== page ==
In this week’s “Self-Help” (written by Heather Bellson and Seth Hoffman), we discover the troubling reasons why Abraham has been so driven by his mission to get Eugene to Washington D.C. Even more unsettling, though, was the major reveal that the whole reason for the trip in the first place was built around Eugene’s colossal, disturbing lie.
The episode opens with Abraham, Rosita, Eugene, Tara, Glenn, and Maggie on the bus, headed North and feeling positive. They’re chatting happily, even making jokes about Eugene’s hair, complete with references to the biblical Samson (whose source of power was his hair). Glenn and Maggie ask what it will be like when they all arrive In Washington, but Eugene is very cagey in providing any answers. To digress momentarily, I have to say one thing that surprised me in this scene, and throughout the whole episode, was Abraham and Rosita’s outward displays of affection (and even Abraham calling Rosita his girl). Maybe I missed something, but I didn’t see them together before now. They may have shown some flirtation between the two, but I didn’t know they were a couple. Of course, the narrative didn’t have any real reason to show them together until now either, so I’ll chalk the lack of previous scenes up to that.
As the group is traveling along, a small explosion is ignited in the bus, causing it to flip over and land on its side. Everyone is ok, but the bus is wrecked, and the engine catches fire, so they all have to make a quick escape – even if it means taking on the walkers outside. This actually brings up a question: Is it me, or do the walkers seem like they’re getting easier to kill? People can just push them out of the way, then go right up to them and stab them in the head. Surely if it was this easy to kill the creatures, the world would not have been overrun, what with all kinds of military weapons and vehicles – like machine guns and tanks! – at our disposal. I know, of course, that the whole narrative is built around the (given) occurrence of a zombie apocalypse and its aftermath on what’s left of humanity, and not on the way in which it happened. It might even be argued that as the walkers decay they have gotten slower, but sometimes the effortless way our group members take down these zombies really stretches the bounds of the willing suspension of disbelief. Ok, moving on.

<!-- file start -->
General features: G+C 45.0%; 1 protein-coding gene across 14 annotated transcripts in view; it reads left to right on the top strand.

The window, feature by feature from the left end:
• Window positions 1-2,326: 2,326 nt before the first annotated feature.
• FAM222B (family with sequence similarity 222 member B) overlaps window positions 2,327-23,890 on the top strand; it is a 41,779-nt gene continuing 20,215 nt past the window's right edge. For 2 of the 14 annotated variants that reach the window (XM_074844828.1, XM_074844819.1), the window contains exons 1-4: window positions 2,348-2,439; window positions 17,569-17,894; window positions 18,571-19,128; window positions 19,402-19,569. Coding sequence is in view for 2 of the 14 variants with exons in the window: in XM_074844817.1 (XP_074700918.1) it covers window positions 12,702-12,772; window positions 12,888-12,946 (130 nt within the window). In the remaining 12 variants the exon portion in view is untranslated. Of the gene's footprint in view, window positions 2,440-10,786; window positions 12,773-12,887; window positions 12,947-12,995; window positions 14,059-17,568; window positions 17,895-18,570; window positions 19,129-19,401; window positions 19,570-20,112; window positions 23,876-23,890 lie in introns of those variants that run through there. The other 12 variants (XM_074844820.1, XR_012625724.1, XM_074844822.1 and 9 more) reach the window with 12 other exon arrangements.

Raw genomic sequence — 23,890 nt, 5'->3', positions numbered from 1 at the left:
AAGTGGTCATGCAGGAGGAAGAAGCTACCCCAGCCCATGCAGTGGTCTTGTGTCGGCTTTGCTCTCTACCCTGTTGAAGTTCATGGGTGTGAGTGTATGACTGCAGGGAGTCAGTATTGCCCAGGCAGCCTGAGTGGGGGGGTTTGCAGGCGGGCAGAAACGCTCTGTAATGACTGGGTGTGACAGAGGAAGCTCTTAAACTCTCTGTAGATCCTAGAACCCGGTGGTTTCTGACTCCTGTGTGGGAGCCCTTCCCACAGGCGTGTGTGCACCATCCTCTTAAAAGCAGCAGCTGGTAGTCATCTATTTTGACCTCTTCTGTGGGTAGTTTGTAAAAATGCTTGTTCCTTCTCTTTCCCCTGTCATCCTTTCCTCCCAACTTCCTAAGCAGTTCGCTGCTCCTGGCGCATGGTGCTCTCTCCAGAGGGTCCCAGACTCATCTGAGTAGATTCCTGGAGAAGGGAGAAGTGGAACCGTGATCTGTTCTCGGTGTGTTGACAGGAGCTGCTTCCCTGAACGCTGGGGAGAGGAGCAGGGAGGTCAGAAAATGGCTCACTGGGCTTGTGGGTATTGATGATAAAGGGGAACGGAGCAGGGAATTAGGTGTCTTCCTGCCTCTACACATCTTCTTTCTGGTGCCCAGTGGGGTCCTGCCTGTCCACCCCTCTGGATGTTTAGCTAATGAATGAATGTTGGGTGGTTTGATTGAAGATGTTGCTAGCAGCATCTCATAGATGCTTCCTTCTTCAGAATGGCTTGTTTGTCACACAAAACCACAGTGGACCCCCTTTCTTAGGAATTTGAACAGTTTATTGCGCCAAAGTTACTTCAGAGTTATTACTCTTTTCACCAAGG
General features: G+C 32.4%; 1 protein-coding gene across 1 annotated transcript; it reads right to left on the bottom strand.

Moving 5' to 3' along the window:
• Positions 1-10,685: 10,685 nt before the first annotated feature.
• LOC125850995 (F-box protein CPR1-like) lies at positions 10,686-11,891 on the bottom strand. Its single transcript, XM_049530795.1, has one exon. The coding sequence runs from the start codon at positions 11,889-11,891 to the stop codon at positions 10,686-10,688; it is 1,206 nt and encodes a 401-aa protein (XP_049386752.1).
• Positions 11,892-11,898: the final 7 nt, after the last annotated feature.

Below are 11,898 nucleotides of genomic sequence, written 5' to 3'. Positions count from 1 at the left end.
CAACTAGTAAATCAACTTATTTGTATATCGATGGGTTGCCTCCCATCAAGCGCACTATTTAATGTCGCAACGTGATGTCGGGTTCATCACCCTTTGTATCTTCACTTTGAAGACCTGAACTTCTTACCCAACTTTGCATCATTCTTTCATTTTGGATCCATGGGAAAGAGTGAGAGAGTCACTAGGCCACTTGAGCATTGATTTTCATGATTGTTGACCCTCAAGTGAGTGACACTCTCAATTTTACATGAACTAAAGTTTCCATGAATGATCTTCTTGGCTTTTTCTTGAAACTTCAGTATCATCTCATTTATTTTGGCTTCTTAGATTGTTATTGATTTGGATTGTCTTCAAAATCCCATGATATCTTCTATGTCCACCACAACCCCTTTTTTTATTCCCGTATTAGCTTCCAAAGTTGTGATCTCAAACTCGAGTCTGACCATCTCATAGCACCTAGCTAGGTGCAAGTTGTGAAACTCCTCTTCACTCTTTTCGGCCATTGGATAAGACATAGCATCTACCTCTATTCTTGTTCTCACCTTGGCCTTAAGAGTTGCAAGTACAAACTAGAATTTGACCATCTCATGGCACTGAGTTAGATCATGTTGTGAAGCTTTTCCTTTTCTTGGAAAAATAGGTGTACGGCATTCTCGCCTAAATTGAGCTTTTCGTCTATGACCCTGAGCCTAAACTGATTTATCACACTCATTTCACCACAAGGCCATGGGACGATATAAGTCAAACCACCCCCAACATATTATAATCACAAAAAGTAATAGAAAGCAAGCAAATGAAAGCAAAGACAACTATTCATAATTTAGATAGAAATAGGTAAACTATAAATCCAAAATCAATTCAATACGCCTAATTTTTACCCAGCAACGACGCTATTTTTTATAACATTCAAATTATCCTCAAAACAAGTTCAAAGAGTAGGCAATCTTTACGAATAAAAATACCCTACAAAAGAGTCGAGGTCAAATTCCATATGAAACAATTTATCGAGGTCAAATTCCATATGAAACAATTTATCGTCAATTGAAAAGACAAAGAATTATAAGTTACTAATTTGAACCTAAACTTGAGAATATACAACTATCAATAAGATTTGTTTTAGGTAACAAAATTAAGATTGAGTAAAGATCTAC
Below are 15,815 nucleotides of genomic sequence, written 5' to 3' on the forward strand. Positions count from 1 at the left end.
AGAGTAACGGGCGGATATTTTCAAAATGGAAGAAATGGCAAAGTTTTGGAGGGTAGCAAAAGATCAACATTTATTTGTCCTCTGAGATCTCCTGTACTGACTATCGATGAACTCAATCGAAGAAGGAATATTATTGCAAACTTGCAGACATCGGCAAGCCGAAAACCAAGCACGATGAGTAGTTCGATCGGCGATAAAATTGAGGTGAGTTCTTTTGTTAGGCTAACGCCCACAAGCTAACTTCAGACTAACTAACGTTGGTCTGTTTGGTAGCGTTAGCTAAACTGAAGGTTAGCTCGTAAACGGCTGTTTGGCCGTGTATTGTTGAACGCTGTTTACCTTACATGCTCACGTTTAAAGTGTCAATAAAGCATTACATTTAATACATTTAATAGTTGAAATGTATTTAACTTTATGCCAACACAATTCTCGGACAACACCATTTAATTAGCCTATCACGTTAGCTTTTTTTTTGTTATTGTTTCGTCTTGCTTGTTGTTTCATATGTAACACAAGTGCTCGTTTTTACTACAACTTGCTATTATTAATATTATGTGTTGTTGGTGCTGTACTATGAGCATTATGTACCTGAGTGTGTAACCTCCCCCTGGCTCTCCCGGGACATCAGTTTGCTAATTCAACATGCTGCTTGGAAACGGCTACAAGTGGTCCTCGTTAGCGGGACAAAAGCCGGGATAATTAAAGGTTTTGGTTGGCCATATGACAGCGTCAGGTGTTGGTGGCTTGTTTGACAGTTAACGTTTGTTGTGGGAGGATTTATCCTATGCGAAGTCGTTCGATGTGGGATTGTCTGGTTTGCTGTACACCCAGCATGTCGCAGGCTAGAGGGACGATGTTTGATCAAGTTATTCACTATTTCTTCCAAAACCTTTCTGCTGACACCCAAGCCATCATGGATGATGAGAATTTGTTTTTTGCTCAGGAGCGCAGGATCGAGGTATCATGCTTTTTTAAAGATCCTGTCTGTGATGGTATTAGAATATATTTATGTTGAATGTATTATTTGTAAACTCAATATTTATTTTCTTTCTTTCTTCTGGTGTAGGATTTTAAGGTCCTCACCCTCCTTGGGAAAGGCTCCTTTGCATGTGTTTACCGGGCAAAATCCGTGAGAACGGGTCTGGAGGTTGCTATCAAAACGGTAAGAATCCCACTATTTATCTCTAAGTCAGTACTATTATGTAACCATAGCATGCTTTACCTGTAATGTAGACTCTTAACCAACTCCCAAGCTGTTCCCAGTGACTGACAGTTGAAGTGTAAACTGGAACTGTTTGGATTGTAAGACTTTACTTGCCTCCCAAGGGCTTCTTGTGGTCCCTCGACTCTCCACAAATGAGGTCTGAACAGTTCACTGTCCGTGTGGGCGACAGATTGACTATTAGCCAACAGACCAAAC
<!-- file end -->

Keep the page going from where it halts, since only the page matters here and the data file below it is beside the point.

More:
Woven throughout this episode are various flashbacks of Abraham sometime after the zombie apocalypse. Each one is a little clue into Abraham’s backstory, and the first one shows Abraham in a grocery store, having just massacred a small group of guys, crushing their skulls with canned goods.
Back at the bus, the group finishes off the walkers, and Eugene gets his first kill. Abraham is angry, or as he puts it “stressed and depressed” to see the bus in flames, but he just wants to continue their mission. They make a plan to walk into town to find new supplies, but Eugene takes a moment to make an odd, celebratory, “in your face” gesture by spitting on the walker he took down.
The group finds an abandoned bookstore to use as an overnight base (and we all know that where there’s a temporary base there will be more walkers…). The scene of them prepping the area was understated, yet very well done. Without any dialogue, we see the survivors perform all the necessary tasks they’ve learned how to do when finding a temporary place to lay their weary heads, just in the hope of getting a moment of peace. The quiet shots, accompanied by Abraham’s melancholic humming, were laid out in an unexpectedly poignant way.
At night, Glenn and Abraham keep watch, and Abraham waxes philosophical about either killing or being killed in this violent landscape. For Abraham, though, the killing has gotten way too easy to carry out. This is another well done, quiet scene that provides some much needed insight into his character.
Abraham and Rosita have themselves a little adult fun, which Eugene watches from the “self-help” section of the bookstore. Tara catches him, but he justifies his actions as a victimless crime. This is just one of many justifications for his behavior we’ll see him use throughout the episode.
It’s interesting that Tara seems to take a bit of a liking to Eugene, perhaps identifying with his semi-outcast status. She thanks him for saving her life (though it’s questionable that he did so), but then Eugene reveals he put crushed glass in the fuel line in an attempt to delay their departure for D.C. The whole truth doesn’t come out here, but Eugene does reveal his prime motivations to continue getting protection from the group with his promise of saving the world. He tells Tara he doesn’t believe the others would even keep him around otherwise, though she tries to convince him they would have his back anyway, due to the bond they all share. Her affection for him is obvious, even in her desire to share a fist bump, much like she did with Rick in the season opener. These little relatable moments have succeeded in making Tara a more likable character, especially after her association with The Governor last season.